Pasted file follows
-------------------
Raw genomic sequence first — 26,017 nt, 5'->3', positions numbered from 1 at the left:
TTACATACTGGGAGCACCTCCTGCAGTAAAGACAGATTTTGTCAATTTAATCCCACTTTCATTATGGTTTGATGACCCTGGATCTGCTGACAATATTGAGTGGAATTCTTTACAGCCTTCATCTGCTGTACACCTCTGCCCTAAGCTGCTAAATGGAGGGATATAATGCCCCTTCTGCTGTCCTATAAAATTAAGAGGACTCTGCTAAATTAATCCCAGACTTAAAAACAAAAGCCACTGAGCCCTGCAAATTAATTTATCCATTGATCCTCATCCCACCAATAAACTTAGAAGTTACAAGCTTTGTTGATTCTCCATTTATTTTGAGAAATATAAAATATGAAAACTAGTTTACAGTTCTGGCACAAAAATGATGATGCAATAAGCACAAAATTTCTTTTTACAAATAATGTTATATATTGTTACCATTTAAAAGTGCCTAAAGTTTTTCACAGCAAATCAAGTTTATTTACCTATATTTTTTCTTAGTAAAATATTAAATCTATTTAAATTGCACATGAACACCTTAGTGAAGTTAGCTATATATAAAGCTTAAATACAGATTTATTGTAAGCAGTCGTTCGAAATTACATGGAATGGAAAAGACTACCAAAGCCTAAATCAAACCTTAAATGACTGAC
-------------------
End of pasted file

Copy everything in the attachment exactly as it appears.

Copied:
Raw genomic sequence first — 26,017 nt, 5'->3', positions numbered from 1 at the left:
TTACATACTGGGAGCACCTCCTGCAGTAAAGACAGATTTTGTCAATTTAATCCCACTTTCATTATGGTTTGATGACCCTGGATCTGCTGACAATATTGAGTGGAATTCTTTACAGCCTTCATCTGCTGTACACCTCTGCCCTAAGCTGCTAAATGGAGGGATATAATGCCCCTTCTGCTGTCCTATAAAATTAAGAGGACTCTGCTAAATTAATCCCAGACTTAAAAACAAAAGCCACTGAGCCCTGCAAATTAATTTATCCATTGATCCTCATCCCACCAATAAACTTAGAAGTTACAAGCTTTGTTGATTCTCCATTTATTTTGAGAAATATAAAATATGAAAACTAGTTTACAGTTCTGGCACAAAAATGATGATGCAATAAGCACAAAATTTCTTTTTACAAATAATGTTATATATTGTTACCATTTAAAAGTGCCTAAAGTTTTTCACAGCAAATCAAGTTTATTTACCTATATTTTTTCTTAGTAAAATATTAAATCTATTTAAATTGCACATGAACACCTTAGTGAAGTTAGCTATATATAAAGCTTAAATACAGATTTATTGTAAGCAGTCGTTCGAAATTACATGGAATGGAAAAGACTACCAAAGCCTAAATCAAACCTTAAATGACTGAC